A movie about a rat in a kitchen may not appear to be the best hook for a high-end merchandising campaign, but Walt Disney Co. is using the upcoming film Ratatouille to expand its move into upscale branding.

The animated Pixar film about a cuisine-loving rat who risks his life to follow his passion for French cooking will debut in theaters on June 29. It will be accompanied by a small but posh merchandising program featuring items that appeal to the gourmet sensibility in adults, while attempting to cultivate a taste for the finer things in children.

Given that so much of the movie is set in a kitchen, it's fairly logical to go from there to a high-end collection, Disney Consumer Products Chairman Andy Mooney said in an interview.

In addition to toys, books, stationery and video games, the program includes bedding, cookware and tableware for kids and adults sold at the high-end kitchen store chain Sur La Table.

For the first time, Disney will offer red and white wines to compliment the film's backdrop, a five-star Parisian restaurant, as well as cheese platters, both from Costco Wholesale Corp.

Carrefour will carry Ratatouille-branded water, tomato sauces, milk, cheese and yogurt.

I am totally confident that everything will sell through rapidly so we'll probably do a higher level of business around the DVD release, Mooney said. I think we're going to have a good year(-long) run with 'Ratatouille.'

Disney has had a better run with luxury goods than Mooney said he expected, although taking the brand upscale was one of his priorities when he took over the division in 2000.

The upscale marketing push marks a different approach for the company, which for decades made its mark using the mass appeal of family-oriented movies, theme parks and related merchandise.

The company does not break out sales from its high-end products or costs related to designing those goods, Mooney said.


Meanwhile, Disney's consumer products division has strengthened its relationships with mass market retailers such as Wal-Mart Stores Inc., Carrefour and C and A, which Mooney said he believed were destined to become bigger and global, and we wanted to grow with them.

Having a significant presence in mass (market) and having committed to growing with mass (market retailers), we felt that simultaneously we had to go up-market, which is a challenge, he said.

Disney began its push into the upscale market by giving top clothing designers access to the company's archives for inspiration. The result was a line of casual couture, called Disney Vintage, sold at the world's priciest boutiques that later drove the company's mass market apparel sales.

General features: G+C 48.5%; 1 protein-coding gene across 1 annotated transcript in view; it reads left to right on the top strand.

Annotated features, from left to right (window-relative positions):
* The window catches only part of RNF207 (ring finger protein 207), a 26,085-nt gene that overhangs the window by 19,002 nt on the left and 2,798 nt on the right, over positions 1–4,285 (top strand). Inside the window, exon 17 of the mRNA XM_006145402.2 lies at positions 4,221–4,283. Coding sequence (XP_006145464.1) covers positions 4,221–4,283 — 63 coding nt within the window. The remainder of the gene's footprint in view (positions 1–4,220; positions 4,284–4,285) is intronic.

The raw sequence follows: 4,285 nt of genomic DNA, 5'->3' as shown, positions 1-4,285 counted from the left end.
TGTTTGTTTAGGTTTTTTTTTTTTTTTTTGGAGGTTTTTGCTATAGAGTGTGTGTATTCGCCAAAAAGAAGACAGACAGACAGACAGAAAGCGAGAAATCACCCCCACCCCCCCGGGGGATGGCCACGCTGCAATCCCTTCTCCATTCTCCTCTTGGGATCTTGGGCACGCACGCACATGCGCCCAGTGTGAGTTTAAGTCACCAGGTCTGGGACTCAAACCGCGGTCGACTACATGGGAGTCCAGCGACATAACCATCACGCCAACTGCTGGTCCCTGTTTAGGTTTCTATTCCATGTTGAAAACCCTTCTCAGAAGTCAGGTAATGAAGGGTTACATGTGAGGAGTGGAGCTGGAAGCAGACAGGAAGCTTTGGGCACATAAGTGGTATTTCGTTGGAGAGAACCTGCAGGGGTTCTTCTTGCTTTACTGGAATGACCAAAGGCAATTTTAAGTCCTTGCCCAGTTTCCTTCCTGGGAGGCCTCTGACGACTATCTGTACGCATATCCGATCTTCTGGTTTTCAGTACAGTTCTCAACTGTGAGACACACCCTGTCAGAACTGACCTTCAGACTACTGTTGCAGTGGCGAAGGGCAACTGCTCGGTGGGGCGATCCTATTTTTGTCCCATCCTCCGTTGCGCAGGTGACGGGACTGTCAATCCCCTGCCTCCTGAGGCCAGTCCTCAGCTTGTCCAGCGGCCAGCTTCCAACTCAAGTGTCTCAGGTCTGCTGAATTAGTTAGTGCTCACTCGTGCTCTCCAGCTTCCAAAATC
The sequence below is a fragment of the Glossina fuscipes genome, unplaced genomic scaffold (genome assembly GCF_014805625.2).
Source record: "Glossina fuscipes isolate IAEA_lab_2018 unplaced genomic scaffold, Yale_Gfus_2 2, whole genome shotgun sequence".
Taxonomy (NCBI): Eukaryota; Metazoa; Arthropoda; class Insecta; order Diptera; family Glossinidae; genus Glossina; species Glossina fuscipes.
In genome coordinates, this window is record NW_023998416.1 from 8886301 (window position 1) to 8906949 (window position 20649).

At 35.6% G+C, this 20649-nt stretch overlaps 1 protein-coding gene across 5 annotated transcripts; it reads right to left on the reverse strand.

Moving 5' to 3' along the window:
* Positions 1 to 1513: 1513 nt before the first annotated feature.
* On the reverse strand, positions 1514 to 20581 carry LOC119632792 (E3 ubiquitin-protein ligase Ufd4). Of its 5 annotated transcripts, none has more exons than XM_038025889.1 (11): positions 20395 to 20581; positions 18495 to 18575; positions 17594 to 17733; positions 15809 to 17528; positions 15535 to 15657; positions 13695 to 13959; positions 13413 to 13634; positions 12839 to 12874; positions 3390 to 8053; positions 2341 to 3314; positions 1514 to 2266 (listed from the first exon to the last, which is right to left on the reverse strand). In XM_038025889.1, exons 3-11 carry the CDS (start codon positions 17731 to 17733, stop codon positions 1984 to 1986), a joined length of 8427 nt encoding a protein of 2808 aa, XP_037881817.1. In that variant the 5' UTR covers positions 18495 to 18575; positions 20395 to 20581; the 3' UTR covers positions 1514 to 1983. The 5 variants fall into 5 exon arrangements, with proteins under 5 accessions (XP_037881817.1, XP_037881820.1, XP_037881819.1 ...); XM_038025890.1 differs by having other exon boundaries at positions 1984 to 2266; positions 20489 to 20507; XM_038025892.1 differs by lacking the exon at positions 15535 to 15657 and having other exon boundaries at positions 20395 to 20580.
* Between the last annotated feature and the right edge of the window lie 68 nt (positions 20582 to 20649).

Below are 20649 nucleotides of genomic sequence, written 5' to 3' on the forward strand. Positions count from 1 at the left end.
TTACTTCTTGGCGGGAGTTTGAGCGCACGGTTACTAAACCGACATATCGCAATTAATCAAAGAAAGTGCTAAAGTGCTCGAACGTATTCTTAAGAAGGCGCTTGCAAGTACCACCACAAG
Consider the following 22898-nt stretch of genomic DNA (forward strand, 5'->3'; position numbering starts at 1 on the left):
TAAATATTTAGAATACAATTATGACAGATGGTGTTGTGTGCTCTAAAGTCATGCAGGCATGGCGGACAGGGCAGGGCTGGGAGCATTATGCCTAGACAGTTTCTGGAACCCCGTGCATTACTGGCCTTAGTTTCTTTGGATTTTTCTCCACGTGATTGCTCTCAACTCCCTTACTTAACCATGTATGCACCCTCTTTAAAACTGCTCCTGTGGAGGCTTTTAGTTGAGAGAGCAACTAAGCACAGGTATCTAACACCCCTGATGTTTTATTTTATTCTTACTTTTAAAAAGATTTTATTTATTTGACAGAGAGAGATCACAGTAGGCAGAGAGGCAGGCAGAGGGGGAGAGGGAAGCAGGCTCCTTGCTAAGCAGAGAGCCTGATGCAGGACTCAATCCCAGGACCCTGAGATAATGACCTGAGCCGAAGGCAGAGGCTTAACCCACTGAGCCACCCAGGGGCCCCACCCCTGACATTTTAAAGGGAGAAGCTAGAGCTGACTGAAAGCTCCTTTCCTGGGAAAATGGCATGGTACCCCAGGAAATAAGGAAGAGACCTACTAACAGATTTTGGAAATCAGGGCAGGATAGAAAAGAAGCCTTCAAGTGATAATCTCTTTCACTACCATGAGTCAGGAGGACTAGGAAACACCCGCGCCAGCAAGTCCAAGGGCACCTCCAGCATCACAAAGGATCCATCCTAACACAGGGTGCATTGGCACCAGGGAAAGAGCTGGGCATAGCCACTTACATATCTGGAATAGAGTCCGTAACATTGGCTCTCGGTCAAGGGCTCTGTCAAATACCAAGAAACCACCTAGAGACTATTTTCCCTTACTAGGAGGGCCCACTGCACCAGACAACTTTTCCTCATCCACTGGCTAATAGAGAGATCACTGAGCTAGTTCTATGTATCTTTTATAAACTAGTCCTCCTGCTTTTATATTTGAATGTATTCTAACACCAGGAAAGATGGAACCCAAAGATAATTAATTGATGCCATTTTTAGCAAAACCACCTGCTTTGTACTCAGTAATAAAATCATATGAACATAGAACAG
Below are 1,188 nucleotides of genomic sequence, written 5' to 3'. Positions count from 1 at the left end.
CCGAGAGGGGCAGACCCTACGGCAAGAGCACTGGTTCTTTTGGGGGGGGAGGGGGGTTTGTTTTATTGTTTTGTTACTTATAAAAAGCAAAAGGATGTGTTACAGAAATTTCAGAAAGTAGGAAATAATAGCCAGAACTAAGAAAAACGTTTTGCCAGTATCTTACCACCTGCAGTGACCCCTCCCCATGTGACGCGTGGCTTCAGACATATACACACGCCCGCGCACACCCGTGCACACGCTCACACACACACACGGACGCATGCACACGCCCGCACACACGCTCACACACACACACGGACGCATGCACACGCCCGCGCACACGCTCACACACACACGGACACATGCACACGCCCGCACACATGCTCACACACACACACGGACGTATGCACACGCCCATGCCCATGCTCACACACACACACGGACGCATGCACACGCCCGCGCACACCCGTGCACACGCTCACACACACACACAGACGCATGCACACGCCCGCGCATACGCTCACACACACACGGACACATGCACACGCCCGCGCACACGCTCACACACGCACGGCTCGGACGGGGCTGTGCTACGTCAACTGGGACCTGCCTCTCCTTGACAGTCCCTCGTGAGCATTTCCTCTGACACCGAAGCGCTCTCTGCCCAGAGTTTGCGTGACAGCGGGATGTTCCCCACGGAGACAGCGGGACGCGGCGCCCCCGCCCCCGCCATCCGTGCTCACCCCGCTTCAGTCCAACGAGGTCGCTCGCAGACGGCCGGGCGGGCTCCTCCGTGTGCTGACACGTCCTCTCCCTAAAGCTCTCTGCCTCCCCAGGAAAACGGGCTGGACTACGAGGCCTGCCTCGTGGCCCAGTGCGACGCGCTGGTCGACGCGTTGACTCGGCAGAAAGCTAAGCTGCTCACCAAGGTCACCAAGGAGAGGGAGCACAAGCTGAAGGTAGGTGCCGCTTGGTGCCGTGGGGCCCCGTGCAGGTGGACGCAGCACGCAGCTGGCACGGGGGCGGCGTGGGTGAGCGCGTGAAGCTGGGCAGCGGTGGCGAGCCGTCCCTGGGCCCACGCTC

You get influential people who show up (at high-end boutiques) and wear the stuff, like celebrities, particularly in Los Angeles, Mooney said.

But more important, I would argue is the buyers for mass channels show up there ... to look because they figure whatever's happening there is going to be happening in their stores in 12 months or 24 months from now, he added.

Lines of jewelry and home furnishings -- including high thread-count linens, silverware and china -- as well as couture wedding dresses and furniture inspired by Walt Disney's life and era have followed, licensed to category leaders such as Drexel Heritage, or up-and-comers like Kidada Jones and Kirstie Kelly.

Michael Stone, chief executive of the Beanstalk Group, said Mooney was doing a smart thing by positioning Disney at both ends of the price spectrum.

It's a multi-channel strategy, Stone said. Disney is not abandoning the mass market, as a matter of fact, they are mining it, not with a shovel, with earth movers.

No Disney characters appear in many of the luxe products, although designers often draw on color schemes, background art or themes from the company's animated movies.

We very much want to move upscale because we think moving upscale is good for the brand, it's turned out to be better than we anticipated for the business, bigger business than we thought it would be, Mooney said.

Michael Silverstein, a senior partner with The Boston Consulting Group and author of Treasure Hunt: Inside the Mind of the New Consumer, pegs the total new luxury market worldwide at close to $1.5 trillion.

The segments in which Disney has a presence -- apparel, jewelry, travel and home goods -- account for around $500 billion worldwide, Silverstein said.

Disney is a fascinating brand for core consumers, it has tremendous pull and value, Silverstein said. It is not a luxury by old definitions. It is not for aristocrats only. But it is a brand that the upper- and upper-middle income consume at a high rate.